Timely dinnertime reading -- I am headed to Tokyo for customer meetings and more during the week of July 2.  The local team is planning on putting together an informal gathering on Friday night, July 6, like a user group event.  Somehow I don't think Mr. Mooney had chu-toro at his geekdinner:

The five big fish wholesalers at Tsukiji are also the five big auction houses at Tsukiji. In the dark of early morning, their tuna are graded and laid out in long rows on aluminum pallets in pools of blood in the big tuna-auction hall, in a quay of the main building. These tuna are from everywhere. Some were caught off the Australian coast, others were farmed in Mexico. Every one of them has the number of its grading painted on it in red. The tuna that bears the number 1 this morning is from Boston and weighs 150 kilos. No. 2 is from Spain. No. 3 is from the seaport of Sakai, south of Osaka.
I wandered Tsukiji market in Tokyo on my first visist to Japan, ten years ago.  As many readers know, I have been an avid sushi eater since they called it "bait" (oh wait, they still call it that in Texas).  The Vanity Fair article features extensive detail on the sushi phenomena and where it all comes from.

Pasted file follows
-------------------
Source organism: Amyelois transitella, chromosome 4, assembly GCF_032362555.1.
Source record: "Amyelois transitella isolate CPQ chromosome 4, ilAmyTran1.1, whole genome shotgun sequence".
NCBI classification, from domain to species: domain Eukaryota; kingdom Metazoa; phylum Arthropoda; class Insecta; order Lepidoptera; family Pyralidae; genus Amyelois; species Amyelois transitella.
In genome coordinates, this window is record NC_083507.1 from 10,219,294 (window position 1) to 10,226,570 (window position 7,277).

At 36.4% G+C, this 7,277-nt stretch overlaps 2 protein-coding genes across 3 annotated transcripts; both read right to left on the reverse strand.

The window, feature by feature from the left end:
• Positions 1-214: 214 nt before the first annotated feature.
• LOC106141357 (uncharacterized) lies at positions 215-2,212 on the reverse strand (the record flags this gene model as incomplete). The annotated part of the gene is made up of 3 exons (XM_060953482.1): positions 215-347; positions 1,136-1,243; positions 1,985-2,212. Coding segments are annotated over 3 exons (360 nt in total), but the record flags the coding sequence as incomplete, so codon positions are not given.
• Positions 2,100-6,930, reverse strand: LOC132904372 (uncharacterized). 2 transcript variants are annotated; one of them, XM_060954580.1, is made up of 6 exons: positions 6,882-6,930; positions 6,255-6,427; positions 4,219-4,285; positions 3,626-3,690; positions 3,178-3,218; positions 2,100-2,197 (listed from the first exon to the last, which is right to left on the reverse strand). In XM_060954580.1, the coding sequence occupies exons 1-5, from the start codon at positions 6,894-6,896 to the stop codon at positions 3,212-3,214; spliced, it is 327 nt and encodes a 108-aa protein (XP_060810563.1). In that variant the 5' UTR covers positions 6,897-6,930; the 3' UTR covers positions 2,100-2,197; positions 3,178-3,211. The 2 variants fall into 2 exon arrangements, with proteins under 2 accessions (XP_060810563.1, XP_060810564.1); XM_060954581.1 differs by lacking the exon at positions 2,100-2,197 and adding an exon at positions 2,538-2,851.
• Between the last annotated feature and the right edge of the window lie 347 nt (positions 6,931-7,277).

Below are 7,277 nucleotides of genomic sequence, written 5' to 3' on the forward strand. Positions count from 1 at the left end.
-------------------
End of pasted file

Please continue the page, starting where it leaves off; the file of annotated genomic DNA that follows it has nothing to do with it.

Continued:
I am not sure that I will have much free time during the first week in July, but I do know that I can get up early -- Tsukiji opens at 5 AM -- and go toe-to-toe with the world's biggest tuna.  I had a much smaller readership when I was last in Japan (October '03),  so few of you will know that i was served pasta water, how much I like Japanese ice cream, or that I was part of an IBM Software Grope.  In some ways, I would likely be more hesitant to write such entries today -- knowing that I have readers in Japan, these observations from my prior trip might be considered offensive.  No offense is meant -- I'm quite the Japanophile, having written several times about my Japanese visits.  And it's been far too long.

To my Nippon-jin readers -- please let me know you're out there, and I'll make sure to share more details about this trip as we get closer.

Link: Vanity Fair: If You Knew Sushi >

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